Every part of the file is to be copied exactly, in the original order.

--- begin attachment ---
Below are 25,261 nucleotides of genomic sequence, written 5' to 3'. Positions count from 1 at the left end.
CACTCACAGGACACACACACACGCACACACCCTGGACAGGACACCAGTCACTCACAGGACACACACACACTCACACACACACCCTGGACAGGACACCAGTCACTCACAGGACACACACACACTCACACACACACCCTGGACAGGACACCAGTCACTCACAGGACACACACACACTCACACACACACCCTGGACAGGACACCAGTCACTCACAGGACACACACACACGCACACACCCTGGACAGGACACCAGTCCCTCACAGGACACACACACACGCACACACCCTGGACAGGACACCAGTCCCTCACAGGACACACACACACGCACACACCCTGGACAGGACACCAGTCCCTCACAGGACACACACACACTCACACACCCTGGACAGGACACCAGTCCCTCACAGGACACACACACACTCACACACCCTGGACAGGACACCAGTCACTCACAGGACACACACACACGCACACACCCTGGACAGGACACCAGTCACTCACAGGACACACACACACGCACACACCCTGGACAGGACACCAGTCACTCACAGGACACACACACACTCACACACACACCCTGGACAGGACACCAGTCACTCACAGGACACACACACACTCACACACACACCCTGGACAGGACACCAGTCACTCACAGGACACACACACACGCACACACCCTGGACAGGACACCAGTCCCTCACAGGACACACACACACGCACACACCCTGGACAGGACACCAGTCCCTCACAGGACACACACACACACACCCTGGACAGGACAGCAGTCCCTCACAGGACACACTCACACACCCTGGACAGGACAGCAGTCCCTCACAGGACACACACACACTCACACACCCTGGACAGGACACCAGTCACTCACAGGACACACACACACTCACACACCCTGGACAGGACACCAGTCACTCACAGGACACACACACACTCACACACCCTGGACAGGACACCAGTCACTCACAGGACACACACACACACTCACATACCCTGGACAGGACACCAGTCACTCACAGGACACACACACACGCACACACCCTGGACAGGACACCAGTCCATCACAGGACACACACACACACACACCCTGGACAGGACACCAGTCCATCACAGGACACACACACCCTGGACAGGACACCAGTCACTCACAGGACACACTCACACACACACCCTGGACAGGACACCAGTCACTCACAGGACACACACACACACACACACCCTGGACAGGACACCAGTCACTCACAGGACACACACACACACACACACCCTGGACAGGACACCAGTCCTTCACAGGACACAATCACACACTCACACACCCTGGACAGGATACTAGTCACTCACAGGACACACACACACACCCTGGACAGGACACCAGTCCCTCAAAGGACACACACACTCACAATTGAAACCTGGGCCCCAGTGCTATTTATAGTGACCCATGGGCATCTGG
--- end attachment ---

Below are 25,261 nucleotides of genomic sequence, written 5' to 3'. Positions count from 1 at the left end.
CACTCACAGGACACACACACACGCACACACCCTGGACAGGACACCAGTCACTCACAGGACACACACACACTCACACACACACCCTGGACAGGACACCAGTCACTCACAGGACACACACACACTCACACACACACCCTGGACAGGACACCAGTCACTCACAGGACACACACACACTCACACACACACCCTGGACAGGACACCAGTCACTCACAGGACACACACACACGCACACACCCTGGACAGGACACCAGTCCCTCACAGGACACACACACACGCACACACCCTGGACAGGACACCAGTCCCTCACAGGACACACACACACGCACACACCCTGGACAGGACACCAGTCCCTCACAGGACACACACACACTCACACACCCTGGACAGGACACCAGTCCCTCACAGGACACACACACACTCACACACCCTGGACAGGACACCAGTCACTCACAGGACACACACACACGCACACACCCTGGACAGGACACCAGTCACTCACAGGACACACACACACGCACACACCCTGGACAGGACACCAGTCACTCACAGGACACACACACACTCACACACACACCCTGGACAGGACACCAGTCACTCACAGGACACACACACACTCACACACACACCCTGGACAGGACACCAGTCACTCACAGGACACACACACACGCACACACCCTGGACAGGACACCAGTCCCTCACAGGACACACACACACGCACACACCCTGGACAGGACACCAGTCCCTCACAGGACACACACACACACACCCTGGACAGGACAGCAGTCCCTCACAGGACACACTCACACACCCTGGACAGGACAGCAGTCCCTCACAGGACACACACACACTCACACACCCTGGACAGGACACCAGTCACTCACAGGACACACACACACTCACACACCCTGGACAGGACACCAGTCACTCACAGGACACACACACACTCACACACCCTGGACAGGACACCAGTCACTCACAGGACACACACACACACTCACATACCCTGGACAGGACACCAGTCACTCACAGGACACACACACACGCACACACCCTGGACAGGACACCAGTCCATCACAGGACACACACACACACACACCCTGGACAGGACACCAGTCCATCACAGGACACACACACCCTGGACAGGACACCAGTCACTCACAGGACACACTCACACACACACCCTGGACAGGACACCAGTCACTCACAGGACACACACACACACACACACCCTGGACAGGACACCAGTCACTCACAGGACACACACACACACACACACCCTGGACAGGACACCAGTCCTTCACAGGACACAATCACACACTCACACACCCTGGACAGGATACTAGTCACTCACAGGACACACACACACACCCTGGACAGGACACCAGTCCCTCAAAGGACACACACACTCACAATTGAAACCTGGGCCCCAGTGCTATTTATAGTGACCCATGGGCATCTGG